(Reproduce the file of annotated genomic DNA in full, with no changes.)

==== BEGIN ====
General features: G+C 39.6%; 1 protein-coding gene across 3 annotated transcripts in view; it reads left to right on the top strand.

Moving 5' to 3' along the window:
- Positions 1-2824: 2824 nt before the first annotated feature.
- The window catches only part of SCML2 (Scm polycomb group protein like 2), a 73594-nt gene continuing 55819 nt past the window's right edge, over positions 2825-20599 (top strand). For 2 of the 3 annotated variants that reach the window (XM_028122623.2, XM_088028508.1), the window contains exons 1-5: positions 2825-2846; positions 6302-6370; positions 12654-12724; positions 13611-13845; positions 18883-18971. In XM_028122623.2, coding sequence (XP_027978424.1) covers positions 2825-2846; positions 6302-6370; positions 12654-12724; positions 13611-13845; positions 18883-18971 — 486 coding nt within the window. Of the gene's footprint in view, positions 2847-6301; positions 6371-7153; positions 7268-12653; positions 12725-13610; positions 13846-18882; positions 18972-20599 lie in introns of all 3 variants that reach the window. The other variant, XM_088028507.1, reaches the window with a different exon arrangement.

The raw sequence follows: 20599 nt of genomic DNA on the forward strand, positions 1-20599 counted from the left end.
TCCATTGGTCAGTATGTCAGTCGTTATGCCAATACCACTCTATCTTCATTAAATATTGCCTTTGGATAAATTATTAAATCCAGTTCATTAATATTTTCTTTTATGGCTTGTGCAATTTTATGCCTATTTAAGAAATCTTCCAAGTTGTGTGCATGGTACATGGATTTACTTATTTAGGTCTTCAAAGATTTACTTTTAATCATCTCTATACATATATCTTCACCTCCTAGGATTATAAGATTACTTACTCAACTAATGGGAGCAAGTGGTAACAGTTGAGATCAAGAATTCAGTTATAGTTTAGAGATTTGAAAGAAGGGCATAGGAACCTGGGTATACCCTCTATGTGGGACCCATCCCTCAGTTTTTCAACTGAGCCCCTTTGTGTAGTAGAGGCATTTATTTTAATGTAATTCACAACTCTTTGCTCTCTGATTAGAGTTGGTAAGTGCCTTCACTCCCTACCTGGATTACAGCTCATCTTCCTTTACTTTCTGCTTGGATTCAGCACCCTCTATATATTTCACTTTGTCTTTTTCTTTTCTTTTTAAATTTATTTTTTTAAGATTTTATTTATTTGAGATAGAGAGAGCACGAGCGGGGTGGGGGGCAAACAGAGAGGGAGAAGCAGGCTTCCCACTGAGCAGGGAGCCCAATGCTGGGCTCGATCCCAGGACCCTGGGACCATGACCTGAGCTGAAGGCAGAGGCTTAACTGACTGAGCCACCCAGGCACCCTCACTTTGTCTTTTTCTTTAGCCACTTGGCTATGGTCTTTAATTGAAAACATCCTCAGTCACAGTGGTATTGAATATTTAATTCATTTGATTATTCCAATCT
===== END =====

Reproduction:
General features: G+C 39.6%; 1 protein-coding gene across 3 annotated transcripts in view; it reads left to right on the top strand.

Moving 5' to 3' along the window:
- Positions 1-2824: 2824 nt before the first annotated feature.
- The window catches only part of SCML2 (Scm polycomb group protein like 2), a 73594-nt gene continuing 55819 nt past the window's right edge, over positions 2825-20599 (top strand). For 2 of the 3 annotated variants that reach the window (XM_028122623.2, XM_088028508.1), the window contains exons 1-5: positions 2825-2846; positions 6302-6370; positions 12654-12724; positions 13611-13845; positions 18883-18971. In XM_028122623.2, coding sequence (XP_027978424.1) covers positions 2825-2846; positions 6302-6370; positions 12654-12724; positions 13611-13845; positions 18883-18971 — 486 coding nt within the window. Of the gene's footprint in view, positions 2847-6301; positions 6371-7153; positions 7268-12653; positions 12725-13610; positions 13846-18882; positions 18972-20599 lie in introns of all 3 variants that reach the window. The other variant, XM_088028507.1, reaches the window with a different exon arrangement.

The raw sequence follows: 20599 nt of genomic DNA on the forward strand, positions 1-20599 counted from the left end.
TCCATTGGTCAGTATGTCAGTCGTTATGCCAATACCACTCTATCTTCATTAAATATTGCCTTTGGATAAATTATTAAATCCAGTTCATTAATATTTTCTTTTATGGCTTGTGCAATTTTATGCCTATTTAAGAAATCTTCCAAGTTGTGTGCATGGTACATGGATTTACTTATTTAGGTCTTCAAAGATTTACTTTTAATCATCTCTATACATATATCTTCACCTCCTAGGATTATAAGATTACTTACTCAACTAATGGGAGCAAGTGGTAACAGTTGAGATCAAGAATTCAGTTATAGTTTAGAGATTTGAAAGAAGGGCATAGGAACCTGGGTATACCCTCTATGTGGGACCCATCCCTCAGTTTTTCAACTGAGCCCCTTTGTGTAGTAGAGGCATTTATTTTAATGTAATTCACAACTCTTTGCTCTCTGATTAGAGTTGGTAAGTGCCTTCACTCCCTACCTGGATTACAGCTCATCTTCCTTTACTTTCTGCTTGGATTCAGCACCCTCTATATATTTCACTTTGTCTTTTTCTTTTCTTTTTAAATTTATTTTTTTAAGATTTTATTTATTTGAGATAGAGAGAGCACGAGCGGGGTGGGGGGCAAACAGAGAGGGAGAAGCAGGCTTCCCACTGAGCAGGGAGCCCAATGCTGGGCTCGATCCCAGGACCCTGGGACCATGACCTGAGCTGAAGGCAGAGGCTTAACTGACTGAGCCACCCAGGCACCCTCACTTTGTCTTTTTCTTTAGCCACTTGGCTATGGTCTTTAATTGAAAACATCCTCAGTCACAGTGGTATTGAATATTTAATTCATTTGATTATTCCAATCT